By Isabelle Southcott | isabelle@prliving.ca

Will you pick up ten sticks the next time you’re out for a hike on the Sunshine Coast Trail?

While you’re at it, take a selfie, post it to the Sunshine Coast Trail’s Facebook page and you will be entered in a draw to win prizes.

“Everyone who uses the trail can participate in this,” says Eagle Walz, president of Powell River Parks and Wilderness Society and vice president of Tourism Powell River. “This is Powell River’s trail, it belongs to our community and it is up to us to look after it.”

Hikers who pick up sticks help maintain the Sunshine Coast Trail so it continues to attract visitors from all over the world. Visitors like Paul and Kate Strudwick, who were here in June, came to hike the trail and visit friends at the same time (see sidebar).

Although it may not seem like a big deal Eagle says this challenge could result in a lot of debris being cleared from the trail. That means that PAWS volunteers, who go out every Tuesday and Thursday for trail maintenance, will only have the toppled trees to deal with.

“Ten sticks will make a difference. If we have 1,000 people pick up ten stick each that is 10,000 sticks!”

And of course you can pick up more if you like.

Between 2,000 to 3,000 people use the trail each year. “We anticipate doubling that in the next three to five years,” said Eagle.

Pick up sticks, win a prize

To sweeten the challenge, PRPAWS and Tourism Powell River will hold a draw at the end of August.

If you pick up sticks and post a selfie on the SCT’s Facebook page, email them your info or drop your info off at the Visitor’s Bureau, your name will be entered to win prizes including movie tickets, B&B stays, and a basket of goods from Tourism.

Spanish perspective on the Sunshine Coast Trail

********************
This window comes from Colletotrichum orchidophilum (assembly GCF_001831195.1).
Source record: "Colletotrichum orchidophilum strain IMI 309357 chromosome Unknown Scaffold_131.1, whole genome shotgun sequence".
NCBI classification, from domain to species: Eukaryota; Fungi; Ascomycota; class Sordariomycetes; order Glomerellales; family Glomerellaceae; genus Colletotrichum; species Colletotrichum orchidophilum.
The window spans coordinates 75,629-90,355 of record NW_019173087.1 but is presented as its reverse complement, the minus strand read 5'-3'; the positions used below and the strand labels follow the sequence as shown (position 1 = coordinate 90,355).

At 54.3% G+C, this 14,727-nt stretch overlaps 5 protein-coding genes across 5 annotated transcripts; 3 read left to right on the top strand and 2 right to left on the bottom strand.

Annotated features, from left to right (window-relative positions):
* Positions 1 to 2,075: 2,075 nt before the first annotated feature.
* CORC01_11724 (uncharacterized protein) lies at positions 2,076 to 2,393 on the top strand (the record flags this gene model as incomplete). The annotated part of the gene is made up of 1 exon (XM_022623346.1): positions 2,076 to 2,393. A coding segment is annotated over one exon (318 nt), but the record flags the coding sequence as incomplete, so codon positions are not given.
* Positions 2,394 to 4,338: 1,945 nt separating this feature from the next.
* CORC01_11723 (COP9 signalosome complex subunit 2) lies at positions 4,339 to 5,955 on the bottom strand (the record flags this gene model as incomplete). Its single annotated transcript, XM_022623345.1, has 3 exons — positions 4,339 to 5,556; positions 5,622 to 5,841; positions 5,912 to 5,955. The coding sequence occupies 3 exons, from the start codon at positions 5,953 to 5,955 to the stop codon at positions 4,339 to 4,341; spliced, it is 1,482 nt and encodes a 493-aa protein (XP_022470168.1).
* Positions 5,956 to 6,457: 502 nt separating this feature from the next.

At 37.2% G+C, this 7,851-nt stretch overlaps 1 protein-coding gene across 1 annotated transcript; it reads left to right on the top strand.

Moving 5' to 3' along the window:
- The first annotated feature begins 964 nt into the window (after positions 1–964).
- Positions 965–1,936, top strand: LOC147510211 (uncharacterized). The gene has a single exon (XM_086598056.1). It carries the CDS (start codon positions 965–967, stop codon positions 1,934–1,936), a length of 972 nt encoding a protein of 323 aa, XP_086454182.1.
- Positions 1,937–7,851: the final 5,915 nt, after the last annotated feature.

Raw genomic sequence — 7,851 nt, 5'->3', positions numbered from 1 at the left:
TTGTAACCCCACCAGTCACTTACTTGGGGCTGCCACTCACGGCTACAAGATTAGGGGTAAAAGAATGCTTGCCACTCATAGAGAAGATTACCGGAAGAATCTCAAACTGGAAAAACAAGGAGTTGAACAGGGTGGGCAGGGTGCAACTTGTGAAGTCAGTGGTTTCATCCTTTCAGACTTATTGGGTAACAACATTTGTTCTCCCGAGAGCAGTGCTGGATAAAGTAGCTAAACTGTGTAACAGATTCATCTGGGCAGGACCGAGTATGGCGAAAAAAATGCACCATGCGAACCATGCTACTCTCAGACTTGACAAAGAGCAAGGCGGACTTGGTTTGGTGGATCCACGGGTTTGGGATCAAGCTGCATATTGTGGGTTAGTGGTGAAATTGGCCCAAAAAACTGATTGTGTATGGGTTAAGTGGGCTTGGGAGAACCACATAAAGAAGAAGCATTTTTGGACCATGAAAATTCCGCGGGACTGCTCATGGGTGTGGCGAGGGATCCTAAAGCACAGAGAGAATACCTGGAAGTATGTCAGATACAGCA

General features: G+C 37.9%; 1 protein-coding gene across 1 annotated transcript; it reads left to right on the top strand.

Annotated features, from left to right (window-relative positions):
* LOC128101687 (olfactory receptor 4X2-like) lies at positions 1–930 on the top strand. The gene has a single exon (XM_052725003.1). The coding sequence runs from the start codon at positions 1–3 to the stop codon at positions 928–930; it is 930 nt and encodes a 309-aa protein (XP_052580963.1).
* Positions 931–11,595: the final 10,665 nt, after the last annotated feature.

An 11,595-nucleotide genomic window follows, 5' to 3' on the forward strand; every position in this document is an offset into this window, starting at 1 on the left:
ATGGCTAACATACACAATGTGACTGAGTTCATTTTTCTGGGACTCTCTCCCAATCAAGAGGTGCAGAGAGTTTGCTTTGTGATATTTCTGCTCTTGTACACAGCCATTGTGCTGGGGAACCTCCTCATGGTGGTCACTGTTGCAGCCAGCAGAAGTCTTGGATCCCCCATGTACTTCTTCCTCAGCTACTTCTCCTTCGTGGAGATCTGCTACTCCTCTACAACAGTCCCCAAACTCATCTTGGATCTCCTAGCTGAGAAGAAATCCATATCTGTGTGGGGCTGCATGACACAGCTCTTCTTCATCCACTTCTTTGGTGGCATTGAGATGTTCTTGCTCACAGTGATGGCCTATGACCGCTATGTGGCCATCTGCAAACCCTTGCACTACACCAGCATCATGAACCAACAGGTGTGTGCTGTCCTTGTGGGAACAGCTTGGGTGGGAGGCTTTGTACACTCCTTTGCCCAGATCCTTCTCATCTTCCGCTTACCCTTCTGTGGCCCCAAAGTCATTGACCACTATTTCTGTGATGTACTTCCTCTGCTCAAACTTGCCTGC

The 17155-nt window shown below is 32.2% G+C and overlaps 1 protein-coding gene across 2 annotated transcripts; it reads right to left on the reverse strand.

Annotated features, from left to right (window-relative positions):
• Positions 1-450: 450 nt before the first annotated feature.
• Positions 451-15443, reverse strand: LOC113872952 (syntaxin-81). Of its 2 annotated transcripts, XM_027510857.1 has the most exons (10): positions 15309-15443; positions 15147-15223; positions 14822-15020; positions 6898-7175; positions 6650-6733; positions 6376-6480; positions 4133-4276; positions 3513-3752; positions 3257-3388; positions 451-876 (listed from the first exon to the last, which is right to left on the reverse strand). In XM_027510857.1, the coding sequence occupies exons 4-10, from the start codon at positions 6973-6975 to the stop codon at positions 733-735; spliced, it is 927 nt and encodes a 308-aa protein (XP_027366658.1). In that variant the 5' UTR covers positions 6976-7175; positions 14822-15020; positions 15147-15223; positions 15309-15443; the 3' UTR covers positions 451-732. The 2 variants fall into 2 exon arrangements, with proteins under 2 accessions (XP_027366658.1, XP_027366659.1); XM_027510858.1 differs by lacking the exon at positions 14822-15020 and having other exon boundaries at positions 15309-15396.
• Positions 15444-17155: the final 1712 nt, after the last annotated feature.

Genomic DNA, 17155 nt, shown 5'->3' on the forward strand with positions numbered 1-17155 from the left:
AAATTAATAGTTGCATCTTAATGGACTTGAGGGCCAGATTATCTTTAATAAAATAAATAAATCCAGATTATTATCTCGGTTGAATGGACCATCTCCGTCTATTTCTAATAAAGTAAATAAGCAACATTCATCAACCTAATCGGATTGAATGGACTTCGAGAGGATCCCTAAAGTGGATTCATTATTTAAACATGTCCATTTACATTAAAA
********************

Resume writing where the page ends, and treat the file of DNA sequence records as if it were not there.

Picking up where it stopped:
“You have to come to Powell River,” said their friend Teresa Harwood Lynn. “We can walk the Sunshine Coast Trail together.”

That was well over a year ago. But there’s no more effective form of evangelism than the personal invitation.

Paul and Kate Strudwick live in Menorca, Spain. Last month, they laced up their hiking boots, strapped on their packs and embarked upon a few sections of the Trail.

“It would be easy to presume that walking through any part of BC’s rain forest would be largely the same. But once on the Trail, it doesn’t take a very observant eye to realize that the scenery varies from hill to hill, from lake to lake, and from shore to shore,” said Paul.

When the couple hiked the Camino de Santiago they learned that, “Everyone makes their own Camino.”

“It has to be the same for the Sunshine Coast Trail. Each one who walks will find their own special places and moments.

“For me the idyllic experience of eating lunch in the sunshine on a bluff overlooking Little Sliammon Lake is only slightly ahead of the calming beauty of watching the intersection of nature and humanity at Fairview Bay,” said Paul.

“Walking the trail has much to teach: the forest is full of death, with the carcasses of ancient trees, but also rampant with the glowing green of new life; strenuous parts offer the opportunity to stretch and test the limits of our capabilities; the embracing of wilderness can reach within to draw out what is most important.

“For us, this has been a sampler of parts of the Trail. I’m sure that we will return to taste more.”

 

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